Tropical Storm Vongfong (2002) Pacific tropical storm in 2002

Tropical Storm Vongfong affected China after a deadly flood season. The 14th named storm of the 2002 Pacific typhoon season, Vongfong developed as a tropical depression on August 10. Initially it was disorganized due to hostile conditions, and it failed to intensify significantly before crossing the Philippine island of Luzon. There, flooding forced 3,500 people to evacuate their homes. In the Philippines, the storm killed 35 people and caused $3.3 million in damage.

Tropical Storm Rumbia (2013)

Severe Tropical Storm Rumbia, known in the Philippines as Tropical Storm Gorio, was a tropical cyclone that brought widespread flooding in areas of the Philippines and China late June and early July 2013. The sixth internationally named storm of the season, Rumbia formed from a broad area of low pressure situated in the southern Philippine Sea on June 27. Steadily organizing, the initial tropical depression moved towards the northwest as the result of a nearby subtropical ridge. On June 28, the disturbance strengthened to tropical storm strength, and subsequently made its first landfall on Eastern Samar in the Philippines early the following day. Rumbia spent roughly a day moving across the archipelago before emerging into the South China Sea. Over open waters, Rumbia resumed strengthening, and reached its peak intensity with winds of 95 km/h (50 mph) on July 1, ranking it as a severe tropical storm. The tropical cyclone weakened slightly before moving ashore the Leizhou Peninsula late that day. Due to land interaction, Rumbia quickly weakened into a low pressure area on July 2 and eventually dissipated soon afterwards.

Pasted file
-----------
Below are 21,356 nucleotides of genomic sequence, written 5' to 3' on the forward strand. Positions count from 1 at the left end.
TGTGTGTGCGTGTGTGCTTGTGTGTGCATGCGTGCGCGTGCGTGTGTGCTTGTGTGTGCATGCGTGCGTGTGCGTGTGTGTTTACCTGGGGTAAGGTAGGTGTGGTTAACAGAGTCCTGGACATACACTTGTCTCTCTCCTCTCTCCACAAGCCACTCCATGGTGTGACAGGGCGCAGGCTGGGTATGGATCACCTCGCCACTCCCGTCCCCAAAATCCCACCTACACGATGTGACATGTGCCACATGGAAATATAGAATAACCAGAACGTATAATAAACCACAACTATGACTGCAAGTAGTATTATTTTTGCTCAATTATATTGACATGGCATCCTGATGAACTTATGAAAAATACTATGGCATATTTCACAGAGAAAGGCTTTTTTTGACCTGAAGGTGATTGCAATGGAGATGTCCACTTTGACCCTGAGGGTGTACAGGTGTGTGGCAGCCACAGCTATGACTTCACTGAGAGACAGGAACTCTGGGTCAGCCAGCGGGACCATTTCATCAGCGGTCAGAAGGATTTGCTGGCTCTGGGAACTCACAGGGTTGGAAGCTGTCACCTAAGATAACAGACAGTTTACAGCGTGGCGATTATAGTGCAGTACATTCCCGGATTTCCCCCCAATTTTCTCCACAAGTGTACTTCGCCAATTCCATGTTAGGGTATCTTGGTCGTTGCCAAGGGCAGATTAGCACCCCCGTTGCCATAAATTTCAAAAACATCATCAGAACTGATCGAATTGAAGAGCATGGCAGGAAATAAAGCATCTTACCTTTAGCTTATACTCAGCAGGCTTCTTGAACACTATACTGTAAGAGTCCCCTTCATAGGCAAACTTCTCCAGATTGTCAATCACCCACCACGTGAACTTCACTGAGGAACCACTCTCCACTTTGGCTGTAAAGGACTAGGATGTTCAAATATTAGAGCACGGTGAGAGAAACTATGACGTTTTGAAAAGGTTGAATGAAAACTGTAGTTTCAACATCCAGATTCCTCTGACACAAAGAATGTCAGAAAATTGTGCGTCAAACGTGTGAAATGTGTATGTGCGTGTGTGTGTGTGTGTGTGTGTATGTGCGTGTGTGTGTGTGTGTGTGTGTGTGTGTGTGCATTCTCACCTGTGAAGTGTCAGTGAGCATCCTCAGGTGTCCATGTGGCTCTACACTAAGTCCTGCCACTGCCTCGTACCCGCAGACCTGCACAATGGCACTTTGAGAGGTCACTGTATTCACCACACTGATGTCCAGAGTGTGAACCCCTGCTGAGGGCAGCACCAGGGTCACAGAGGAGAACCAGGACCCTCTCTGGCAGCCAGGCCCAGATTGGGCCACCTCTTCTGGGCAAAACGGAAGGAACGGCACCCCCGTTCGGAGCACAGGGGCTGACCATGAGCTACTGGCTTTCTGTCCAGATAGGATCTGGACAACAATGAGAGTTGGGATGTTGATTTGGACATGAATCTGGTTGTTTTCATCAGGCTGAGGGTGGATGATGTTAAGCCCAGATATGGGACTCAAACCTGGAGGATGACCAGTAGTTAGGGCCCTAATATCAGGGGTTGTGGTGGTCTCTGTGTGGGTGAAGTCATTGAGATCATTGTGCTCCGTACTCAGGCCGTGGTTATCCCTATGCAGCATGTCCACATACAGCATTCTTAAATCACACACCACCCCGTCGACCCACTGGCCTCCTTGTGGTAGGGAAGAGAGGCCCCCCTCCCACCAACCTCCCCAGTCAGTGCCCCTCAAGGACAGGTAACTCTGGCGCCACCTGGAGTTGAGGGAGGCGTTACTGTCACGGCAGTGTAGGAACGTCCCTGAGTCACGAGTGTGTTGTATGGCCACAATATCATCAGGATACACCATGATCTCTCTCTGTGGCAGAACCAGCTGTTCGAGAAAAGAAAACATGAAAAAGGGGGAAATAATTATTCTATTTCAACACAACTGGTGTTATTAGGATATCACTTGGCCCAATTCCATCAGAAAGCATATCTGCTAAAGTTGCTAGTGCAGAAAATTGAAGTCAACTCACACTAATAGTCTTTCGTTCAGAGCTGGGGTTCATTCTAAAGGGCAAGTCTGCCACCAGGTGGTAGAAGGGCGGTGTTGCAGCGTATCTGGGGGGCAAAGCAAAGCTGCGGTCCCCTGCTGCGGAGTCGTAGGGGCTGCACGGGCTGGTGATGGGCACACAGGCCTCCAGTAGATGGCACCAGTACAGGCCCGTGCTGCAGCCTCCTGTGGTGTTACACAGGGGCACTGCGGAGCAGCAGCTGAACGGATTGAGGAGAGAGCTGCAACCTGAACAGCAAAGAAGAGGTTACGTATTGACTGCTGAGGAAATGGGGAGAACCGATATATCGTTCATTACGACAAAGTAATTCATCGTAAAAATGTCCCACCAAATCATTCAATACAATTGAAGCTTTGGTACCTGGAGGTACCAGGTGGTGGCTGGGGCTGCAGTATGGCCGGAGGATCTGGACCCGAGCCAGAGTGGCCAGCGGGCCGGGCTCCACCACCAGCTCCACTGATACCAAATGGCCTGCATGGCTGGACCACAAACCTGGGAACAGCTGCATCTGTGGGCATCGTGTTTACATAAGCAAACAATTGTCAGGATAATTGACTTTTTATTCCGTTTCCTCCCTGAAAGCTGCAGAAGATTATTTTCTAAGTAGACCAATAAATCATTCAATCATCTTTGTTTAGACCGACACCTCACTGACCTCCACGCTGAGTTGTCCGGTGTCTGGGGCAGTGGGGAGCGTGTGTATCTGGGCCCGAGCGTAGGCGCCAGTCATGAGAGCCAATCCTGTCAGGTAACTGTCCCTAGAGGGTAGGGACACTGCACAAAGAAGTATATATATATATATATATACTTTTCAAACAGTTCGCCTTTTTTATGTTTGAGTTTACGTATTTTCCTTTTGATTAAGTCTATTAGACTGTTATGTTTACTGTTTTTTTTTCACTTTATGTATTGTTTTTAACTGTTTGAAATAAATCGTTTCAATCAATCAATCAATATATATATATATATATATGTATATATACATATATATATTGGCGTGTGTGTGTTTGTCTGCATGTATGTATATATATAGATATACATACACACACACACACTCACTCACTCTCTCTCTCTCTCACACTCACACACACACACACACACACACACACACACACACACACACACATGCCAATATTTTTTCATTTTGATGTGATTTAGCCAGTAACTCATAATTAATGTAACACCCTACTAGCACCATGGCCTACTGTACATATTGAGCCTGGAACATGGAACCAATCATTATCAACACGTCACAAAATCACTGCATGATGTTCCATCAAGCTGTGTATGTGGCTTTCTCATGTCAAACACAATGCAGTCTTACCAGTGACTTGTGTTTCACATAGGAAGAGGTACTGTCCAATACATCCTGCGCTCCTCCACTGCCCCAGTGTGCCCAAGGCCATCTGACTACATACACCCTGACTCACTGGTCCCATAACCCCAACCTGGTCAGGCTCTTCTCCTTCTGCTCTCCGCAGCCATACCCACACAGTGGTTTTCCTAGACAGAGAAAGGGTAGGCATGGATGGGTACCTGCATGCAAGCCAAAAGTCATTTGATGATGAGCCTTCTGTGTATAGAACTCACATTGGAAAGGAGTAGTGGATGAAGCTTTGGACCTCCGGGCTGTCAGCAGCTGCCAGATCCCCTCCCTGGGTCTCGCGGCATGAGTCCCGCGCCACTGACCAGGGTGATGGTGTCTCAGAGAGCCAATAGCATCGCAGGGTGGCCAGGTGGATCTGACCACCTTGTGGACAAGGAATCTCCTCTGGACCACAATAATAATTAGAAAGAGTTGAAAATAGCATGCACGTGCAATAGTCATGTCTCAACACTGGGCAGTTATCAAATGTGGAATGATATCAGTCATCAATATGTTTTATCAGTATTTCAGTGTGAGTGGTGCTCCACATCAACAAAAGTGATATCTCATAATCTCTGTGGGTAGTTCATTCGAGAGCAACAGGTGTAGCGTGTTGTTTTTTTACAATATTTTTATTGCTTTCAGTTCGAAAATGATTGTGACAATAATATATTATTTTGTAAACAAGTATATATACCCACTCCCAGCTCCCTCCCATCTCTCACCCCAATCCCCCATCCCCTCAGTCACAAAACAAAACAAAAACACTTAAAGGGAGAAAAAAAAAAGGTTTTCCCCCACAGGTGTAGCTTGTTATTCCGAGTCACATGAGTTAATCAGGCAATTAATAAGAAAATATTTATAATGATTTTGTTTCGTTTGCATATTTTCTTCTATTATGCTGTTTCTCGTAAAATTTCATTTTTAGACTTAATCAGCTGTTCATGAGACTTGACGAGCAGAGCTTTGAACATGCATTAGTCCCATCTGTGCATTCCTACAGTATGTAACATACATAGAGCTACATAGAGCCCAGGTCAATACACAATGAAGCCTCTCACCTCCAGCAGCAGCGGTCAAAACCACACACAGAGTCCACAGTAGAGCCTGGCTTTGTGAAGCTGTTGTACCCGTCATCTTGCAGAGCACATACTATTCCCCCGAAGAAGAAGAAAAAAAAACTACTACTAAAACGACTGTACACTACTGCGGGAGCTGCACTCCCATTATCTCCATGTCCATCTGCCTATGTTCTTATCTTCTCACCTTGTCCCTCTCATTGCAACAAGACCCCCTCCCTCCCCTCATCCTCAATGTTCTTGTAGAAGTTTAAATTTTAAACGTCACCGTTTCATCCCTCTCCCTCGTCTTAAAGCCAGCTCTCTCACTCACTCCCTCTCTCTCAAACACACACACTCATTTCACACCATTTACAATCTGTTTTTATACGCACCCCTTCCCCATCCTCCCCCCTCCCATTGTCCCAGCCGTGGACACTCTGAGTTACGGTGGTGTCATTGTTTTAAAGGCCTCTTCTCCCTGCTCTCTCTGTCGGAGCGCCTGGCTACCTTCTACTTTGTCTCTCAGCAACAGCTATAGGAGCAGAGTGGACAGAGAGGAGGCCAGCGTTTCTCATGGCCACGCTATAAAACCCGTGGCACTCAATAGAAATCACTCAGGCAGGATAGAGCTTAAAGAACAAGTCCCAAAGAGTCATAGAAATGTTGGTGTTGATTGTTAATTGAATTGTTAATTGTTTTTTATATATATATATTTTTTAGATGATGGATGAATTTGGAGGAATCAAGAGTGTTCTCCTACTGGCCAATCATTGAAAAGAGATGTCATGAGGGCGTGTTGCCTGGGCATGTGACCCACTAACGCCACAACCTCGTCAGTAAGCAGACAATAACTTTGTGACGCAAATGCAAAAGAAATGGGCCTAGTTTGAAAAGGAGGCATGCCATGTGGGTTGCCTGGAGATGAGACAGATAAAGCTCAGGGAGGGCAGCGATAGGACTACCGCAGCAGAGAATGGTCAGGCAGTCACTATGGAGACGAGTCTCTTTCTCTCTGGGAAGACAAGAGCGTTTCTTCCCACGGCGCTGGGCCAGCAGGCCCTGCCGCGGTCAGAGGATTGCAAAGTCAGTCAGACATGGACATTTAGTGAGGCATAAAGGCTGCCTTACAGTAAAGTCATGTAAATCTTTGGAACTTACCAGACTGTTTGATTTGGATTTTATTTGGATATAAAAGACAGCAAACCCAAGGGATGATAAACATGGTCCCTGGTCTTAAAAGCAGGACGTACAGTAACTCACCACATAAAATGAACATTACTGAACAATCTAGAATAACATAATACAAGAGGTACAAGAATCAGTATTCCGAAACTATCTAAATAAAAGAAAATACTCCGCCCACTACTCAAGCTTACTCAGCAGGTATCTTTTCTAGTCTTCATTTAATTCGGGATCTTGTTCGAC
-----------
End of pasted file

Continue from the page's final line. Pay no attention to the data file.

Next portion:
Timeline of the 2011 Pacific typhoon season

This timeline documents all of the events of the 2011 Pacific typhoon season, the period that tropical cyclones formed in the Western Pacific Ocean in 2011. Most of the tropical cyclones formed between May and November 2011. The scope of this article is limited to the Pacific Ocean, north of the equator between 100°E and the International Date Line. Tropical storms that form in the entire Western Pacific basin are assigned a name by the Japan Meteorological Agency (JMA). Tropical depressions that form in this basin are given a number with a "W" suffix by the United States' Joint Typhoon Warning Center (JTWC). In addition, the Philippine Atmospheric, Geophysical and Astronomical Services Administration (PAGASA) assigns names to tropical cyclones that enter or form in the Philippine area of responsibility. These names, however, are not in common use outside of the Philippines.

Timeline of the 2014 Pacific typhoon season

This timeline documents all of the events of the 2014 Pacific typhoon season. Most of the tropical cyclones forming between May and November. The scope of this article is limited to the Pacific Ocean, north of the equator between 100°E and the International Date Line. Tropical storms that form in the entire Western Pacific basin are assigned a name by the Japan Meteorological Agency. Tropical depressions that form in this basin are given a number with a "W" suffix by the United States' Joint Typhoon Warning Center. In addition, the Philippine Atmospheric, Geophysical and Astronomical Services Administration (PAGASA) assigns names to tropical cyclones that enter or form in the Philippine area of responsibility. These names, however, are not in common use outside of the Philippines.

Timeline of the 2012 Pacific typhoon season